|sledding at Fletcher's Field|
The park was previously known as Fletcher's Field. According to local tradition, the park was named after one Fletcher, who lived on the outskirts of the grounds and pastured his cows there.
The history of the park began at the end of the 19th century with the planning of Mount Royal Park and the city's acquisition of land on Mount Royal, which ran from the summit of the mountain to Esplanade Avenue, between Pine Avenue and Mount Royal Avenue.
In 1878, Montreal's Crystal Palace was relocated to Fletcher's Field.
The structure was destroyed by fire in July 1896. In 1879, Fletcher's Field was identified by the Pharmaceutical Society of Great Britain as a notable source of Hyoscyamus niger, a psychoactive plant.
The park used as a military parade ground, as was Logan's Farm (now part of La Fontaine Park). During the Great War, troops were trained on Fletcher's Field. The Montreal Lacrosse Club and Royal Montreal Golf Club (as well as youth lacrosse and football clubs) also used Fletcher's Field.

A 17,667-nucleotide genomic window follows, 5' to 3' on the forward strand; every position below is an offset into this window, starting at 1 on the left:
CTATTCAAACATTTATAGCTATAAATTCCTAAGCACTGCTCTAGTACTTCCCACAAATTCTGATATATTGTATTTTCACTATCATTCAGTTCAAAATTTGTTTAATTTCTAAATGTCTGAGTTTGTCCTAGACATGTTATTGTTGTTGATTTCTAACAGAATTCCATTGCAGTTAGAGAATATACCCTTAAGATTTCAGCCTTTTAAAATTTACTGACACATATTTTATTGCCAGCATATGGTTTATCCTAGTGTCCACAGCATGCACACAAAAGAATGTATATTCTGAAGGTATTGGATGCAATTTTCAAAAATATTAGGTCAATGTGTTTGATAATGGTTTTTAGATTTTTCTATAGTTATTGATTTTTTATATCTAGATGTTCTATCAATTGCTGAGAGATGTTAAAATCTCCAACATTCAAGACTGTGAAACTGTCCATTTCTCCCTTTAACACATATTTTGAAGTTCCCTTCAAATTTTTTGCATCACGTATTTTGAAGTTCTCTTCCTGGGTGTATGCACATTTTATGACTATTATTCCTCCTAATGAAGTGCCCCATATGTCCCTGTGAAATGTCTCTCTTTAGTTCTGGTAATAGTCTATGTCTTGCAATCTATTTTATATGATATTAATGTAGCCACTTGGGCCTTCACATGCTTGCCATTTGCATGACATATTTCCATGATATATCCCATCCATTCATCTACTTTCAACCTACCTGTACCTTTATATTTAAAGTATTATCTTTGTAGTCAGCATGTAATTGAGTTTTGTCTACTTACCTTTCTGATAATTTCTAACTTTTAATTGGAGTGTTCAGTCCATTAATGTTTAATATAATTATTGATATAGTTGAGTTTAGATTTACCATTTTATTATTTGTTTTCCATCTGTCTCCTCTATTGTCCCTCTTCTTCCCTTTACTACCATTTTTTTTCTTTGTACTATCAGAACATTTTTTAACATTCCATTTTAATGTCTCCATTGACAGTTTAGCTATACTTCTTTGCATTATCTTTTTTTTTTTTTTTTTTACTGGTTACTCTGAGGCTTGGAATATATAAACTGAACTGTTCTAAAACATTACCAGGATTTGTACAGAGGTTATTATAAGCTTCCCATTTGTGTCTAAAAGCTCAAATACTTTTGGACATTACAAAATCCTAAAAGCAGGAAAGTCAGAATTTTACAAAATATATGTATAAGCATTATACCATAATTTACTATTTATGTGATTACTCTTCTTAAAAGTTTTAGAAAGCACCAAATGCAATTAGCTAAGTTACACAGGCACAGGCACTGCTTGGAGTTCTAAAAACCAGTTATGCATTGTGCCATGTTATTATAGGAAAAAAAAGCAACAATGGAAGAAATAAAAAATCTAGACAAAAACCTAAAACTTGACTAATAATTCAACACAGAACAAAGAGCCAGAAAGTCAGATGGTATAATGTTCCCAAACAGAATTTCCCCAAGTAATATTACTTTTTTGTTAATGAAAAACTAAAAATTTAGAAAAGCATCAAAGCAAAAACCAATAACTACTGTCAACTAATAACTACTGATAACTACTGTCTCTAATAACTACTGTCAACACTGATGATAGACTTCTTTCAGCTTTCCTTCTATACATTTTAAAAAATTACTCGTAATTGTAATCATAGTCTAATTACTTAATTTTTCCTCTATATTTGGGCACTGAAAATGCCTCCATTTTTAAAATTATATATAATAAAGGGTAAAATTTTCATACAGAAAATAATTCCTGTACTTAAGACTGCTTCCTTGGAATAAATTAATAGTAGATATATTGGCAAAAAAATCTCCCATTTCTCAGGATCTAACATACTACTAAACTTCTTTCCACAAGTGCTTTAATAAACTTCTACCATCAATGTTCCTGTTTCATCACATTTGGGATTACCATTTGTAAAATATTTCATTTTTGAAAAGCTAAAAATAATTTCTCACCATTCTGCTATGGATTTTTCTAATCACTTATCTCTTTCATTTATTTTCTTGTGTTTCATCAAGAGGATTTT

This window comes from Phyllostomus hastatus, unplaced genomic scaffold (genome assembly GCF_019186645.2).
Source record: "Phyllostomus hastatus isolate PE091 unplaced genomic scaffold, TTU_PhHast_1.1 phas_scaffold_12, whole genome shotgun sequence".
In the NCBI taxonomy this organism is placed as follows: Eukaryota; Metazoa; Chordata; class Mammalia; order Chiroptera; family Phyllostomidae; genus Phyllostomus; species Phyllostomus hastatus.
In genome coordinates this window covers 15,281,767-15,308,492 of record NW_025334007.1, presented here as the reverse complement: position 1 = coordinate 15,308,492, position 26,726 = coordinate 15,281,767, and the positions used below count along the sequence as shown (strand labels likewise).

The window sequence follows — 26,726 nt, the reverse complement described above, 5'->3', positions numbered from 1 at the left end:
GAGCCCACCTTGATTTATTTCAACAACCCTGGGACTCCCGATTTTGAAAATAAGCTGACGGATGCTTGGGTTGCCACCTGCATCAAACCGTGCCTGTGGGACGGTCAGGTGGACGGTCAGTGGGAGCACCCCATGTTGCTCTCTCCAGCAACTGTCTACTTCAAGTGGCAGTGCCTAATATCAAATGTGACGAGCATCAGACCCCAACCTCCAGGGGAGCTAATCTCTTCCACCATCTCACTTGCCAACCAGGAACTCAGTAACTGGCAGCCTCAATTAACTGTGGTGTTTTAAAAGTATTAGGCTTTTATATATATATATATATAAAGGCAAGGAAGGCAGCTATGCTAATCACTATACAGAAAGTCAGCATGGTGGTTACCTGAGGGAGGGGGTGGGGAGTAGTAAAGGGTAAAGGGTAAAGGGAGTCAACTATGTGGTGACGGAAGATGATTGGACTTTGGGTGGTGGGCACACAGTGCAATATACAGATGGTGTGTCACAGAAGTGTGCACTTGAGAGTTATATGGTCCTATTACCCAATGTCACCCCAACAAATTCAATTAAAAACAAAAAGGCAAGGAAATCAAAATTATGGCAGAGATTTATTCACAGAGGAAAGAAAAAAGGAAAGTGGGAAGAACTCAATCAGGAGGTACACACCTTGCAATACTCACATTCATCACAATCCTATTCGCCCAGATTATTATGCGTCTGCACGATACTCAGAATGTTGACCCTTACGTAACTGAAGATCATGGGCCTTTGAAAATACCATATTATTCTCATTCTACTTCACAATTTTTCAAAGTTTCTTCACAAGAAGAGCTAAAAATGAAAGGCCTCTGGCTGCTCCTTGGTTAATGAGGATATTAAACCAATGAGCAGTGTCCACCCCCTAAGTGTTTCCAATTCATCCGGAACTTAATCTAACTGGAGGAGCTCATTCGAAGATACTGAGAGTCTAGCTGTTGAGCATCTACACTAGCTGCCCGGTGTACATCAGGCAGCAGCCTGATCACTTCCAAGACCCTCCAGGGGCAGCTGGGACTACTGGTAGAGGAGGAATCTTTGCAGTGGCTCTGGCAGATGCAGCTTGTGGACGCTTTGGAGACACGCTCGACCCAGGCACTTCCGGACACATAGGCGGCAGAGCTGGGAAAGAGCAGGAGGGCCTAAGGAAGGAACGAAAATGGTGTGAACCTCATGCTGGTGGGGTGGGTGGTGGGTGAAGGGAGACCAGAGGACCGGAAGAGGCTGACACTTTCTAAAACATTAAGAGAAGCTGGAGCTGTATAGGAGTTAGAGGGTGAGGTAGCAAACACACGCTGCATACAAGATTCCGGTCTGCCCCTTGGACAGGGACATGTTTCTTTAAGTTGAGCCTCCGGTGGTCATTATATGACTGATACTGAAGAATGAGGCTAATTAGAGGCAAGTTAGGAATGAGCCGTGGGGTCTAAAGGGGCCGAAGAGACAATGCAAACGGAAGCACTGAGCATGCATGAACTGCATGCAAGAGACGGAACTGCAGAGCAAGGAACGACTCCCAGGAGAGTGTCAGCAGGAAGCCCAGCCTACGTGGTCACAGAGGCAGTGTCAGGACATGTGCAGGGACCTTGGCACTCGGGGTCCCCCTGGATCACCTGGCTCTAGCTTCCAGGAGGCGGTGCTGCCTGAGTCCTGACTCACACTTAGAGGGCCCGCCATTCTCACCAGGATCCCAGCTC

In September 1910, during the Montreal Eucharistic Congress, there was a campaign to rename the park in recognition of the founder of the Hôtel-Dieu de Montréal. The city of Montreal officially changed the name of the park to Jeanne Mance Park in 1990.
The plaza entrance of Jeanne Mance Park opposite the Sir George-Étienne Cartier Monument is affectionately known as Place Fletcher's Field, serving as a reminder of the park's former name.